Working class? Take a pay cut.
As a woman, I make it my business to know about the gender pay gap, and indeed I’ve been interviewed about it and have spoken about equal pay several times since Christmas. In addition, as a Black woman, I know that I bear a double pay penalty. However, in January last year, the Social Mobility Commission’s report revealed a £6,800 ‘class pay gap’ between professionals from working class backgrounds compared to colleagues from more affluent backgrounds. That’s when I realised that I was also being penalised for being working class. This report was one of the best pieces of work that the Social Mobility Commission was responsible for.
The report pointed to the intergenerational dominance of the professional class. As the report found “the odds of those from professional backgrounds ending up in professional jobs are 2.5 times higher than the odds of those from less advantaged backgrounds reaching the professions.” Tellingly, it goes on to say that “45% of earnings inequalities are passed across generations”, which should worry us all greatly. Especially when you take into consideration the Longevity Science Panel’s report this month reiterated that ‘of the many factors comprising the Index of Multiple Deprivation, income levels have the most powerful influence over neighbourhood death rates.’ So the relationship between class and income matters, because a boy born in 2015, in one of the most advantaged 20% of neighbourhoods can expect to live 8.4 years longer than his contemporary born in one of the least advantaged 20% of neighbourhoods. This has increased from 2001, when that gap was 7.2 years.
Starkly, 73% of doctors are from professional and managerial backgrounds, but fewer than 6% are from working-class backgrounds.
The deck is stacked against working class and poor children, as some may be as far as 12-18 months behind their peers when they start primary school, a gap that gets ever more cavernous as many fall further behind. Although education isn’t the only engine of social mobility, it’s clear that those who can afford to work unpaid as interns, secure work experience through family connections and have recourse to the bank of Mum and Dad, are likely to earn more and to gain jobs in the professions. It’s far easier to think about becoming a lawyer if your mother is a lawyer. Interestingly, as one lawyer told me, ’I’m less likely to make it as a partner, because I don’t have a network of contacts and family friends whom I can tap for business. So I can’t bring in the work that my more advantaged peers can.”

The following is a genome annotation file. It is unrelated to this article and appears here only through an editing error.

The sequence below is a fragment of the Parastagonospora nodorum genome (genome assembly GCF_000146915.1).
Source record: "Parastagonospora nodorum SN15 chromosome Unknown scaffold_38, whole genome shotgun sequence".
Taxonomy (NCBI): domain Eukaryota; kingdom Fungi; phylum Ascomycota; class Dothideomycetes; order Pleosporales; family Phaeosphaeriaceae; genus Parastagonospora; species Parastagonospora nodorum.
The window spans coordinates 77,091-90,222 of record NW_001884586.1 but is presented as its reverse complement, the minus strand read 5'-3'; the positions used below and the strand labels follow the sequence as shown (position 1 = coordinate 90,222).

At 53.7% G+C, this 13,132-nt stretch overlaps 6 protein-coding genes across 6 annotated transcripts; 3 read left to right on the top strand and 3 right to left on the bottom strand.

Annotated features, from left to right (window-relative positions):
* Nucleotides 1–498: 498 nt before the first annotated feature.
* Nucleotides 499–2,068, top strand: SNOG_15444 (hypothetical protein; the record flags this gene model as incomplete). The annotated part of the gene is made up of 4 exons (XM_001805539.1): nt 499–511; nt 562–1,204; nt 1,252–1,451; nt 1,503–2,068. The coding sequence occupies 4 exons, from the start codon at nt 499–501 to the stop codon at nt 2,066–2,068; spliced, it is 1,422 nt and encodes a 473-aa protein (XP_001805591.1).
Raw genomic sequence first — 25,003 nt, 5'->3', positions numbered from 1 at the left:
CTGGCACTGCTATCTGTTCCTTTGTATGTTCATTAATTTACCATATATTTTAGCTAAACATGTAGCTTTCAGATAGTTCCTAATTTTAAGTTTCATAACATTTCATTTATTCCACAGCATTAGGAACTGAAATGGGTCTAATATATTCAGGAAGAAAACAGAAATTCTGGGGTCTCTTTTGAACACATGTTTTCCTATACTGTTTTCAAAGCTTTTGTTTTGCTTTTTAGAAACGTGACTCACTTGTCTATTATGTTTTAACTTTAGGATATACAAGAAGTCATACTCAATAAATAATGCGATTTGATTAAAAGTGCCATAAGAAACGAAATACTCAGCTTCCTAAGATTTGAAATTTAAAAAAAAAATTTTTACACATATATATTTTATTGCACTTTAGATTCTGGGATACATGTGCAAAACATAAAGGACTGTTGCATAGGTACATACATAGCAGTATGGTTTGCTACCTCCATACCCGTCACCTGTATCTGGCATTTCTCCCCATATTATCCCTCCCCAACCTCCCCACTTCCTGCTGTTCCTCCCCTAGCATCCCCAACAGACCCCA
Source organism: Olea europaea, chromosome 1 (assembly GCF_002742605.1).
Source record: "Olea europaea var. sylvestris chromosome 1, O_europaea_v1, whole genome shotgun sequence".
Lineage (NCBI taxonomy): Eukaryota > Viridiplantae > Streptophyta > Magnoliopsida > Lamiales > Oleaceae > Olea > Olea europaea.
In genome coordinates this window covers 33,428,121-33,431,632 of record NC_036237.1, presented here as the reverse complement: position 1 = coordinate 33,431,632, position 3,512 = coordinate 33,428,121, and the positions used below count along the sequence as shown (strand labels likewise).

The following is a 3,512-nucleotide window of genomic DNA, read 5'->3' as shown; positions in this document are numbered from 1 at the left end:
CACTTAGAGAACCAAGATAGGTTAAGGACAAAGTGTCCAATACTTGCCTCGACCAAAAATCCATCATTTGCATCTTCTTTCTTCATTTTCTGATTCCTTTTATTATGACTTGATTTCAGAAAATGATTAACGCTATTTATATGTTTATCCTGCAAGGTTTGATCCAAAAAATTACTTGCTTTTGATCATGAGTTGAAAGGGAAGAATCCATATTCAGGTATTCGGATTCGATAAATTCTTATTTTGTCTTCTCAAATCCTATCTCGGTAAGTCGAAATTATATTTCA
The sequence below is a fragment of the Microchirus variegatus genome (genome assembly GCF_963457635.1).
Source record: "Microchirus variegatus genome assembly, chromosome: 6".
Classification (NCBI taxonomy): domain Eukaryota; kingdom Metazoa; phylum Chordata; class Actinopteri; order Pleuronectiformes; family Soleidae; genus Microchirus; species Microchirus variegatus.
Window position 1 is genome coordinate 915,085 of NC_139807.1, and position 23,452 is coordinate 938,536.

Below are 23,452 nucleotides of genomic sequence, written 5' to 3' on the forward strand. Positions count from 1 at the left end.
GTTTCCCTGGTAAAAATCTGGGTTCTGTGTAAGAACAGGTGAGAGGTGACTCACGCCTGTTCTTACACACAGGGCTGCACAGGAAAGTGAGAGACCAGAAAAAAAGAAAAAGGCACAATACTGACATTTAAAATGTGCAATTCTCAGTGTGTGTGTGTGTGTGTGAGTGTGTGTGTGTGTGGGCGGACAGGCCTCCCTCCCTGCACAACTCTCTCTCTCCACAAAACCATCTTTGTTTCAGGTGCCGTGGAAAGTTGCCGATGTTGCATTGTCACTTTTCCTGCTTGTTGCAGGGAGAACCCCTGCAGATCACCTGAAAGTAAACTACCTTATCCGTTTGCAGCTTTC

We are seeing the emergence of a working class fight back, led by fantastic groups such as Reclaim and this week sees the launch of Britain Has Class. The BBC’s Steph McGovern, the actor Christopher Ecclestone and author Kit de Waal have all raised the issue of class discrimination within their varying sectors. It’s a subject I’ll be speaking about at TEDx Oxford this week. Although discrimination on the grounds of class is not featured in the Equality Act 2010, the Socio-Economic Duty (Section1) does require public bodies to take into account the effects of their policies on those who are socio-economically disadvantaged. Unfortunately, despite its clear remit to tackle socio-economic disadvantage, Section 1 was not brought into force. The Equality Trust and Just Fair are campaigning for it to be brought into force and to date over 65 MPs have signed EDM 591, urging its introduction. The Scottish Government has pledged to introduce the Socio-Economic Duty and Newcastle City Council is one of the few councils to introduce it in all but name.
As The Equality Trust will be monitoring and reporting on gender pay gaps and CEO to average worker pay ratios and as more data is gathered on ethnicity pay gaps, surely the time has come for businesses and organisations to also disclose their class pay gaps?
Dr Wanda Wyporska is Executive Director of The Equality Trust